How does stem cell size impact their functioning during aging?

The size of the stem cells can impact their functioning during aging, says a team of researchers.

Stem cells are partially differentiated or undifferentiated cells that are important for the maintenance of several tissues in the human body. The adult stem cells have been given different names based on their tissue location and function – for example, neural stem cells are found in the neural tissues and help to maintain brain homeostasis, mesenchymal stem cells are found in mesenchymal tissues and differentiate into fat cells, bone cells, and muscle cells, while hematopoietic stem cells are located in the red bone marrow and are responsible for the maintenance and immune protection of all the cell types of the body [1].

Aging and damage lead to the functional decline of stem cells both cell non-autonomously and cell-autonomously [2]. Studies have shown that mammalian cells undergo replicative senescence in culture; also, the accumulation of senescent cells has been observed with age in both humans and mice. However, whether replicative senescence leads to stem cell aging in vivo is not yet understood.

The large size of senescent cells is one of their key characteristics, and recent research on cultured human cells and budding yeasts has highlighted that senescent cells are large due to loose coupling of the cell growth and function. Therefore, the increase in cell size is not associated with an increase in the DNA content.

Longevity. Technology: Previous research has indicated that young cells when manipulated to grow into a larger size without an increase in DNA content start to show several phenotypes that are normally observed in senescent cells. However, whether the large cell size is responsible for senescence and loss of fitness during aging is not yet known

A new study aimed to determine whether the size of stem cells is important for their function. Published in Science Advances, the results showed that DNA damage led to an increase in the size of HSCs and this increase in size contributed to decreased fitness. DNA damage causes cell cycle arrest at G2 of the HSCs. Although the HSCs return to their pre-irradiation cell cycle state in two weeks, their size increases during this period. The increase in the size of HSCs is brought about by the Cdk4/6 inhibitor palbociclib (PD). PD also plays an important role in reducing the fitness of HSCs [3].

Successive divisions of HSCs are associated with an increase in their size along with a decrease in fitness. Another common factor that led to HSC exhaustion is the hyperactivation of mTOR signalling. Additionally, large HSCs were observed to comprise more DNA damage compared with small HSCs. Large HSCs were also observed to have decreased proliferation potential and changed metabolism. The size window at which HSCs function physiologically was observed to be quite small. An increase in HSC size by 5 to 15 percent can result in a decrease in fitness.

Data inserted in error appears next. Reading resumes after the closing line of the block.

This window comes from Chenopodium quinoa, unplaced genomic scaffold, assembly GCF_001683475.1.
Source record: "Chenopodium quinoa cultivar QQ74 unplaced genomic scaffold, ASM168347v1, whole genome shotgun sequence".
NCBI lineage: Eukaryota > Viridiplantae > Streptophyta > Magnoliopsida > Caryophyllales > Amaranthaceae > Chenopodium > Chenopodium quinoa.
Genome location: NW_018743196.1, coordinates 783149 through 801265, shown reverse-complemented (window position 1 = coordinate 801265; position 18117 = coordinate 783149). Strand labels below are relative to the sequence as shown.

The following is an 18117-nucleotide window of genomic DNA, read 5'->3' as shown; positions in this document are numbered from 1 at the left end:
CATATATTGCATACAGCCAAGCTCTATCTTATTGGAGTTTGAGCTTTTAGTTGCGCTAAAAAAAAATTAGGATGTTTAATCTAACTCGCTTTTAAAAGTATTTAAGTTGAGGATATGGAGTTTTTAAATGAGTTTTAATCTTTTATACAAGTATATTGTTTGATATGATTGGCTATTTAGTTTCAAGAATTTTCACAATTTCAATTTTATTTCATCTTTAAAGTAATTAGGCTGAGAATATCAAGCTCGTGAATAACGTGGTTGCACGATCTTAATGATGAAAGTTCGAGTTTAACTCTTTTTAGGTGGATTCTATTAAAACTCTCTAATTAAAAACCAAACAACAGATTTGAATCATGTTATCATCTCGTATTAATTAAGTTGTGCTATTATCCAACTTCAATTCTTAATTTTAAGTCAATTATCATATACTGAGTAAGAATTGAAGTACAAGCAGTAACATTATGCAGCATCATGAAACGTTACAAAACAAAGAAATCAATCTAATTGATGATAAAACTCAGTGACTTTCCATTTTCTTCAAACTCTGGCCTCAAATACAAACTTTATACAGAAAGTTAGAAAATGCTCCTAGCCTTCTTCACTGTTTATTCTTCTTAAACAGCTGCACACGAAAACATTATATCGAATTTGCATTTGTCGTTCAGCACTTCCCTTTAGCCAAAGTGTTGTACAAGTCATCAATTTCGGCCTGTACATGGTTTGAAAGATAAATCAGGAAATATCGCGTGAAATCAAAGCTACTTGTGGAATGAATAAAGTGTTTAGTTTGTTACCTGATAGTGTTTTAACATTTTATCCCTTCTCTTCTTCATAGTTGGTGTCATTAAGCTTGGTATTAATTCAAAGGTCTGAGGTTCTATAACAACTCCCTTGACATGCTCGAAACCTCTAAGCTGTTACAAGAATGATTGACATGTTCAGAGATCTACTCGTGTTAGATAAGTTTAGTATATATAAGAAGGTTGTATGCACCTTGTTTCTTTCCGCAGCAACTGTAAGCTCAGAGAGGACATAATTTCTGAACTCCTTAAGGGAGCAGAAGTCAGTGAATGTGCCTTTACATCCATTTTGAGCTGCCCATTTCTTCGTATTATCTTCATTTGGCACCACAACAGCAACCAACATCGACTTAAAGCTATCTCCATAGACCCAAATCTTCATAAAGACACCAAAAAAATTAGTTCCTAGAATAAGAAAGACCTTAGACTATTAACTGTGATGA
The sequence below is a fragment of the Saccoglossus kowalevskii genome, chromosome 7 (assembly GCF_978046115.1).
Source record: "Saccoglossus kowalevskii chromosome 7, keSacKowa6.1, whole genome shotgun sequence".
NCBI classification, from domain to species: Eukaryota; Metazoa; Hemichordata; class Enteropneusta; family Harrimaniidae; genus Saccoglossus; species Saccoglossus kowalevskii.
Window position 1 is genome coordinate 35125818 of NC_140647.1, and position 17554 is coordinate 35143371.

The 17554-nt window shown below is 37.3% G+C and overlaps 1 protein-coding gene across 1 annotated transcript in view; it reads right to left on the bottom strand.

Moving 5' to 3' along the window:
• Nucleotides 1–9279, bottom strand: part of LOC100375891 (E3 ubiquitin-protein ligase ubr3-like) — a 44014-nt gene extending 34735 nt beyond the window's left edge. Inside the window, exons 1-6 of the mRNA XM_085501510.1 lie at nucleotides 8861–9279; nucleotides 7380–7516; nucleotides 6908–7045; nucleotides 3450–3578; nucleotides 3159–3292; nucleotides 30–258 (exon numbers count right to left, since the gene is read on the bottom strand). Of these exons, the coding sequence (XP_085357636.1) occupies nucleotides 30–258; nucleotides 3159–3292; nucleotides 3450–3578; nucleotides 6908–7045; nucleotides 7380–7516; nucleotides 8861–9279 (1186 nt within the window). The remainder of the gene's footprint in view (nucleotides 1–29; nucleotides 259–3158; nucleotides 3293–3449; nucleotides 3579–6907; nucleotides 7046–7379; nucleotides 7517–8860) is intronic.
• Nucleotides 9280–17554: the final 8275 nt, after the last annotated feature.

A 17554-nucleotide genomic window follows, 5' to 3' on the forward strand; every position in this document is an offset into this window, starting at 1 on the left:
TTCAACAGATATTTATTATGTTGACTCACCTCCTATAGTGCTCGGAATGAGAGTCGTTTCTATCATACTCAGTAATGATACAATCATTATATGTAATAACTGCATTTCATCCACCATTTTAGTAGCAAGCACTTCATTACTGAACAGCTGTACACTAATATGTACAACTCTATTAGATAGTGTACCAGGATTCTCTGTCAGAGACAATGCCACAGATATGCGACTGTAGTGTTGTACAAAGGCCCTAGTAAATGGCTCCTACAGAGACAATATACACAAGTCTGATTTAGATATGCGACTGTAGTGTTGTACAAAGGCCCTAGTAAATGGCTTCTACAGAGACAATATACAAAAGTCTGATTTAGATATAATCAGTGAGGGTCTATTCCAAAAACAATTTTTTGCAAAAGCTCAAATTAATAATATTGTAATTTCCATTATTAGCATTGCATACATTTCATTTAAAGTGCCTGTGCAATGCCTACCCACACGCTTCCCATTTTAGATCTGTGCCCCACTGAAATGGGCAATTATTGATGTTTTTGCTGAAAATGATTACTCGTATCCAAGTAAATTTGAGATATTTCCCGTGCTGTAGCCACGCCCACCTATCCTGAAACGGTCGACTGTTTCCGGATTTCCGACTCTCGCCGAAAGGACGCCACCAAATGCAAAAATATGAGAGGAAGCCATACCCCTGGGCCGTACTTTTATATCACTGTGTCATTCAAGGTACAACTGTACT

The results also identified that HSC enlargement can be prevented by treatment with rapamycin. However, rapamycin cannot restore the function of HSCs once they are large. Finally, in vivo studies using mice models determined that HSC enlargement leads to functional decline during aging. A similar relationship was also observed in human HSCs.

The human HSCs were larger for people between 51 and 62 years compared with those between 21 and 25 years [3].

Therefore, cell size plays an important role in maintaining HSC function. An increase in HSC size is most often associated with a decrease in fitness during aging in both mice and humans. Understanding the impact of an increase in size on HSC function can help to develop rejuvenation therapies that can improve stem cell functioning during aging. One such example is rapamycin, however, its application is limited since it is unable to restore the function of already enlarged stem cells. Thus, further research needs to be carried out for the prediction of compounds that can revert stem cell enlargement for the development of more potent anti-aging therapies. This will help to improve age-related diseases and improve the longevity of humans.

[1] https://www.ncbi.nlm.nih.gov/pmc/articles/PMC5316899/
[2] https://journals.sagepub.com/doi/full/10.1177/2155179018773756
[3] https://www.science.org/doi/10.1126/sciadv.abk0271

Photograph: Jakarin/VectorStock

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